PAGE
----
Last night we had a nice, moderate snowfall, nothing like what the folks in western Washington dealt with 2 days ago or those in the northeast had in October. It was about 4 inches, and we probably picked up another 2 or so during the day. It was very pretty, even with the wind blowing at c. 30 mph, and I loved walking into my office and seeing a few inches of snow built up on the window ledge and some ice crystals outside the windows.
That being said, Finns need to learn about snowplows.
I remember when I was getting ready to come here and was worrying about the possibilities of slipping on the snow, since my doctor warned me that another sprained right ankle would probably equal surgery. I bought good snowboots, planned to buy special grippers when I got here (and I have but they're a pain if you have to change surfaces a lot), and brought smaller ankle braces that would fit inside my shoes. I felt especially ridiculous about it all, especially since everyone reassured me that the Finns would be really good about snow removal. After all, they deal with this every year; they must have it down to a science (like in Buffalo, NY), right? Besides, they even heat some of the downtown streets like Alexskatu. The Finns will deal well with snow, right?
Ted got me up at 3 am to go out, so I got to see this little, mini-Cat (nothing like the size of US snowplows) working on one of the parallel streets to us that feeds right into the interstate. Since it was snowing pretty solidly then, I figured things would be fine, like they'd been with the lighter snows we'd had.
When I walked out with Ted again at 9 am it was gorgeous but a total mess. None of the streets had been plowed or the sidewalks sanded. Even getting across the street to the park was a challenge, something that I hadn't anticipated given that lots of people use the same crosswalk I do because it allows them to take a short cut across the park to the tram and bus stops. What was particularly surprising, though, is that NO ONE had done anything about the sidewalks. They were pure packed ice and snow. In the past we'd had a miniCat come by, scrape the sidewalks, and sand them (they don't use any chemical deicers here, and I'm fine with that). Today nothing.
Much to my surprise, it didn't get better once I'd slogged through the park. Even a few days ago, when the first picture was taken, I was amazed at how little the city put into keeping the tram stops ice and snow free. I had this image of someone slipping and going right in front of a tram; that's why I took this picture. Well, that and the woman in the distance, but more about that in another blog. (I love having figured out how to use my Nokia's camera.)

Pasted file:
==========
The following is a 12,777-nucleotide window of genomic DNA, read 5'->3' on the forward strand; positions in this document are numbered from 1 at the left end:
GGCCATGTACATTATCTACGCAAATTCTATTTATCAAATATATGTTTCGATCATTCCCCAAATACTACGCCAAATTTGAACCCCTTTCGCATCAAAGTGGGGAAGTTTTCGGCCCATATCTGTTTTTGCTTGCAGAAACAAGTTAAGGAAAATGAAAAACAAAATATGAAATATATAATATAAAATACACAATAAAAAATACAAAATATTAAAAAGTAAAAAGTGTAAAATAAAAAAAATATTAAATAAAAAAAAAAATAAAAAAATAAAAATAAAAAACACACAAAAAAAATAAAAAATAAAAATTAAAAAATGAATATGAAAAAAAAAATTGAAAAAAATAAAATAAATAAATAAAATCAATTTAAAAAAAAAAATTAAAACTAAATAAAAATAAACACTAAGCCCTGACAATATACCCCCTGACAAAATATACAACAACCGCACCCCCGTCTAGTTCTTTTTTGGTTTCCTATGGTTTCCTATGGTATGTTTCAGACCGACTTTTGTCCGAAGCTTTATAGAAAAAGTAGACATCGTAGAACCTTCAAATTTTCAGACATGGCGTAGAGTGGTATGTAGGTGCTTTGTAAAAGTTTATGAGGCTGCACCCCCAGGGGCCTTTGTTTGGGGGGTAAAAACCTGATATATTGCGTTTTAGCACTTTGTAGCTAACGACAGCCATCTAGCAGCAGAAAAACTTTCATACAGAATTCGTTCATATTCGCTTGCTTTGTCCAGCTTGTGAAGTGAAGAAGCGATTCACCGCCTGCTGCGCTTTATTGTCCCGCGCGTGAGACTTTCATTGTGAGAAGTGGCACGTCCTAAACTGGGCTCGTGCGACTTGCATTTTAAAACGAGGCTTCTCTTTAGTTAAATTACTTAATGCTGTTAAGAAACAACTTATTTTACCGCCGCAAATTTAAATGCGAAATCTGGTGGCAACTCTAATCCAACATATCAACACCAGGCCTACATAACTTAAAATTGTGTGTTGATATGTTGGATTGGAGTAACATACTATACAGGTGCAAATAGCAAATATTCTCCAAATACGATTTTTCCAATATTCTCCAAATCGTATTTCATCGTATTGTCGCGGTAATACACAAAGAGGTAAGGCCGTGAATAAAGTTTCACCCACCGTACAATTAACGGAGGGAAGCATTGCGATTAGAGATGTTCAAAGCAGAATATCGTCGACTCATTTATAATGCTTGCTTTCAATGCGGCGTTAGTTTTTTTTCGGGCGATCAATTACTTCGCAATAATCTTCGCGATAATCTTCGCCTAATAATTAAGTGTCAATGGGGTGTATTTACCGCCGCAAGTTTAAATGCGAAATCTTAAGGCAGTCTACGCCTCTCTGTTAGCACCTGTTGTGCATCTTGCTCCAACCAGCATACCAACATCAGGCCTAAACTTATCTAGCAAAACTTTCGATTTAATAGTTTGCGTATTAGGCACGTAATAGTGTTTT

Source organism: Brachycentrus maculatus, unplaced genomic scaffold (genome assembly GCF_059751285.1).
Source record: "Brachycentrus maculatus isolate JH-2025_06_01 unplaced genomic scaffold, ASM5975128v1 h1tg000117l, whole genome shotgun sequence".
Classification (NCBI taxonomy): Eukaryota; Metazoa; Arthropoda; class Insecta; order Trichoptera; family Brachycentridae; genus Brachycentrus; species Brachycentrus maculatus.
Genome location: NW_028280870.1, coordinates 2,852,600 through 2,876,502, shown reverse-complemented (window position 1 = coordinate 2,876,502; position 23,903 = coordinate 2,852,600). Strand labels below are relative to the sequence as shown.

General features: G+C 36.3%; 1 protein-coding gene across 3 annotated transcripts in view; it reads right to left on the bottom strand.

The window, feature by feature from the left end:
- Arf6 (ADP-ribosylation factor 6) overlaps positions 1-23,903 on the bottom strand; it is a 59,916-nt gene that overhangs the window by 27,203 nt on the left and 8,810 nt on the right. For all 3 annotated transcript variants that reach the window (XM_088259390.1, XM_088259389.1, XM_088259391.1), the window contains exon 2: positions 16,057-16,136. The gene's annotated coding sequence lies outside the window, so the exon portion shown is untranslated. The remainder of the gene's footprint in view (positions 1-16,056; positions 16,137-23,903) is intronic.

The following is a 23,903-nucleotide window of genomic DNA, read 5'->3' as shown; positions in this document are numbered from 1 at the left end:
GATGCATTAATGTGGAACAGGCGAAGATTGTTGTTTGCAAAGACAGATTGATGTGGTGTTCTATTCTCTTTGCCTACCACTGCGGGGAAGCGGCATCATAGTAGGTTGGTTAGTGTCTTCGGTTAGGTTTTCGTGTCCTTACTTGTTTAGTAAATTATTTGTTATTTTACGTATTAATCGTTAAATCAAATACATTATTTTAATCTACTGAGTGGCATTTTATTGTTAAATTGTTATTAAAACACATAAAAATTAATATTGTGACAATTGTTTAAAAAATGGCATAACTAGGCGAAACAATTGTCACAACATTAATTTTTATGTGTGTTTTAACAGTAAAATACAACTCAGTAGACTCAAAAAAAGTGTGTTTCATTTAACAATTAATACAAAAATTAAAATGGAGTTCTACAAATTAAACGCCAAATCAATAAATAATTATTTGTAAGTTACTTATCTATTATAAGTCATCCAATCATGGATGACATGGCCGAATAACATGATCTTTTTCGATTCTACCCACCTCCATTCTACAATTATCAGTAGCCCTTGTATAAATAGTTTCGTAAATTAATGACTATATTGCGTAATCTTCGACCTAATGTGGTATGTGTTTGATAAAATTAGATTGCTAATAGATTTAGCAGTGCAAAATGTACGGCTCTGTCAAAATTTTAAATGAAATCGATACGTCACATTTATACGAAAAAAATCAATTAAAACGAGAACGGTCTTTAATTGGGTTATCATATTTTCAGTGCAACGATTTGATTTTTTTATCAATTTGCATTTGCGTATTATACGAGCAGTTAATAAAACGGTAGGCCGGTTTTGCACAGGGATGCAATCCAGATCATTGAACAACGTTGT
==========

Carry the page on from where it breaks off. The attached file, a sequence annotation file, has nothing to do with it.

Well, the picture below was this morning around 10 am, and as you can see, 2 days ago the platform was shiny and clear compared to today. The challenge is that underneath that light powder is packed snow and ice.
Well, thanking God for great snowboots, I headed into the Collegium, figuring that downtown HAD to be better that Töölö. I mean, lots of people walk downtown, all the big businesses are there, the main transportation hubs are there ...
The thing is this wasn't the worst by far. Heading up the side street to the university no one had plowed, shoveled, or sanded in front of any of the buildings. (By now it's 10:30 am, so earliness doesn't explain it.) It was particularly ugly this afternoon in front of the subway station right next to campus. The streets slope awkwardly there and there are several types of roadway surface; it was pure packed ice and slush ... as were the other sidewalks, the tram stops, and the walk home.
Well, once I got into the Collegium I just had to ask WHAT WAS UP! William, my French archaeologist colleague, was telling me that it's actually gotten much worse here in the last few years; they used to be right on top of snow removal and sanding. He thinks it has to do with the economy and cut backs. Then at lunch, I asked the table full of lovely Finnish postdocs what might be the reason, and they thought that William's idea had merit but they also just figure that this is the way life is; I mean, for Helsinki, this was a perfectly acceptable moderate snowstorm. Not negligible, but not huge (They rarely get the multiple feet in a day thing here, more a couple of inches every other day, according to these guys). And while they thought that the snow should be removed faster and that the paths should be sanded, they also didn't expect them to be done. When I asked what elderly and handicapped people do in this, they just shrugged and thought it might be a problem.
That confirmed it. It's sisu, that d----d sisu! :-)
In other words, as I kind of figured, the attitude was it snows, it's slippery, we can't do much, we'll just deal. If it means slipping and spraining and breaking things, so be it. It's our job to muddle on.
I want snowplows, not sisu.
Anyone want to import deicer? A snowblower? I mean, I was worried about living in a house because I couldn't imagine how often I might have to shovel snow. It turns out that, at least according to my lunch companions and the staff here at the Towers, I would never have to do it. The city is responsible for the sidewalks, too. I guess, if the building owners don't have to worry about getting sued, suddenly snow shoveling ends.
In fact, I hear that Espoo, one of the suburb cities, was really nicely sanded and plowed this morning. It's just the city of Helsinki that has problems.
Okay, now that I've got that out of my system, I'm off to have dinner! Of course, the crabbiness will start again when I have to Ted out for his evening walk if they haven't managed to sand the paths. I suppose it would be evil of me to bring my box of salt outside and dump it on the walkway into the Towers? :-)